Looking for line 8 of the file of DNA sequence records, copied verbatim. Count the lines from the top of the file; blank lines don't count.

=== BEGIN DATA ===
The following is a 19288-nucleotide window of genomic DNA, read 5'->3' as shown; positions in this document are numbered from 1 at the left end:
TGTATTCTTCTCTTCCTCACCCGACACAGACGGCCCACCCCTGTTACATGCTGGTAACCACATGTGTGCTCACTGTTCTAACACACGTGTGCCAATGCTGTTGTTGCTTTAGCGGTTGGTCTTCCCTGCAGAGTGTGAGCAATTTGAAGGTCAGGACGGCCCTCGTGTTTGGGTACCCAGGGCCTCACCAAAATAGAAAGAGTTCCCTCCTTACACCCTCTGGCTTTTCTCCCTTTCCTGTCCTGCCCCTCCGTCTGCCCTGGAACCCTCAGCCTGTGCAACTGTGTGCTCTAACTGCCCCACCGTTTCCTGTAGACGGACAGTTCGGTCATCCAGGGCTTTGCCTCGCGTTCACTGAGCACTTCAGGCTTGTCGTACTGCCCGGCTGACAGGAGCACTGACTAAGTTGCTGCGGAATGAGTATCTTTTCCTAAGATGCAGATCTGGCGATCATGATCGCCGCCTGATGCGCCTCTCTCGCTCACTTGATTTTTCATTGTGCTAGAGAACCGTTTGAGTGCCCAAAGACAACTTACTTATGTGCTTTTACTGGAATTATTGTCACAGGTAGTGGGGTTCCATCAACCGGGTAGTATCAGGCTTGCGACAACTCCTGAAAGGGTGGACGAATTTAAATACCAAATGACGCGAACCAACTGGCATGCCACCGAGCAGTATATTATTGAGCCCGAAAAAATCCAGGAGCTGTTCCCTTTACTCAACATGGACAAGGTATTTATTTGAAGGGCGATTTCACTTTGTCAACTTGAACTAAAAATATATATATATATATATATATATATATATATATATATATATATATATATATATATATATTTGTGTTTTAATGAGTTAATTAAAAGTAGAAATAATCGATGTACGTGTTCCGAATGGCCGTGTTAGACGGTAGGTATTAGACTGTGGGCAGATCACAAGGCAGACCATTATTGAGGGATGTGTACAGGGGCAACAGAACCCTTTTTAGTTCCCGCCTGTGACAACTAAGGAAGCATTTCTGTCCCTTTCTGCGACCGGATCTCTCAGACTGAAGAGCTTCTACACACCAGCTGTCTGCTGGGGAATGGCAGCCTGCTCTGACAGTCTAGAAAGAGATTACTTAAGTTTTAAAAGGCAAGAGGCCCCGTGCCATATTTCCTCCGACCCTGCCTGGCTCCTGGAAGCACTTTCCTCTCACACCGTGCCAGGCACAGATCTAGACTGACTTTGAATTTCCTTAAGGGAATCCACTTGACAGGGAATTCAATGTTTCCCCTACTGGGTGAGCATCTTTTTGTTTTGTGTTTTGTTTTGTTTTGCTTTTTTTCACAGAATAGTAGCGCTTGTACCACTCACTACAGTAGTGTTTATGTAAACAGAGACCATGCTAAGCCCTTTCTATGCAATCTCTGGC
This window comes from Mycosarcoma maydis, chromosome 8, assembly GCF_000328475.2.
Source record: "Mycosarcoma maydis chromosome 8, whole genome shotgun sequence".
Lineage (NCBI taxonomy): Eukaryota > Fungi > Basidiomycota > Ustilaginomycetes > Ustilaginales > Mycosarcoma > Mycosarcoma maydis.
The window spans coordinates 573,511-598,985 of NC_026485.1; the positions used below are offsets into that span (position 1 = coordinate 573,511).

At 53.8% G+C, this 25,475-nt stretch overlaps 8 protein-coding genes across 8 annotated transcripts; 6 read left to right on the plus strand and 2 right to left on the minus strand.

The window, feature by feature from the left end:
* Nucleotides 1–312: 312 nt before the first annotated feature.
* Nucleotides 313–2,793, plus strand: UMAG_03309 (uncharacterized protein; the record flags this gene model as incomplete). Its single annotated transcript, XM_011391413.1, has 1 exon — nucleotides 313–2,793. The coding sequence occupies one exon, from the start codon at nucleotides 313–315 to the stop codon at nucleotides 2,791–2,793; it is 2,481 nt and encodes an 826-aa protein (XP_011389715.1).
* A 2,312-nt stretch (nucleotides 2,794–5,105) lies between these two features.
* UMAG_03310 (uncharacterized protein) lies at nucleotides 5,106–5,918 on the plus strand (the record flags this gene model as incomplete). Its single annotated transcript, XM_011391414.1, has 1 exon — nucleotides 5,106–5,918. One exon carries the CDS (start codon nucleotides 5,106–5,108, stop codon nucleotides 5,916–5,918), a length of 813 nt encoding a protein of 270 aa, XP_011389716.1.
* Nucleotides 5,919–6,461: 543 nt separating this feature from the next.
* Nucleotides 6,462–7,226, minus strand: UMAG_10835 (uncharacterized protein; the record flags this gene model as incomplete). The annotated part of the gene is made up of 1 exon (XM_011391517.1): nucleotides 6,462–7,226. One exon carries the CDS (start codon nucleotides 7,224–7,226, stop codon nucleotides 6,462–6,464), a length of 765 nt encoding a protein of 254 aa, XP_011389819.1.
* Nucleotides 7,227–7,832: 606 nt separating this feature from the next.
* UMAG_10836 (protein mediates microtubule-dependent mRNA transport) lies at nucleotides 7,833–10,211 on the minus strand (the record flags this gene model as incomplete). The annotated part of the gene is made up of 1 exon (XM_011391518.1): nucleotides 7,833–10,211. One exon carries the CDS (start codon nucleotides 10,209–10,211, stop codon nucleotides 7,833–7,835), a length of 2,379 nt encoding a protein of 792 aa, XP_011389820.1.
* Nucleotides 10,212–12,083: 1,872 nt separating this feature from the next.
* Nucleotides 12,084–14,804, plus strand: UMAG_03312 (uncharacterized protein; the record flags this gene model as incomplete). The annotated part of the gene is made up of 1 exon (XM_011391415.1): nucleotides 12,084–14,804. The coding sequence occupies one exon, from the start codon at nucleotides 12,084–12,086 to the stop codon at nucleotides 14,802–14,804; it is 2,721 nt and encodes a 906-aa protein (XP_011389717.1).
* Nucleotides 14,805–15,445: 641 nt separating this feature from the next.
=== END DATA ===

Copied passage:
The window, feature by feature from the left end: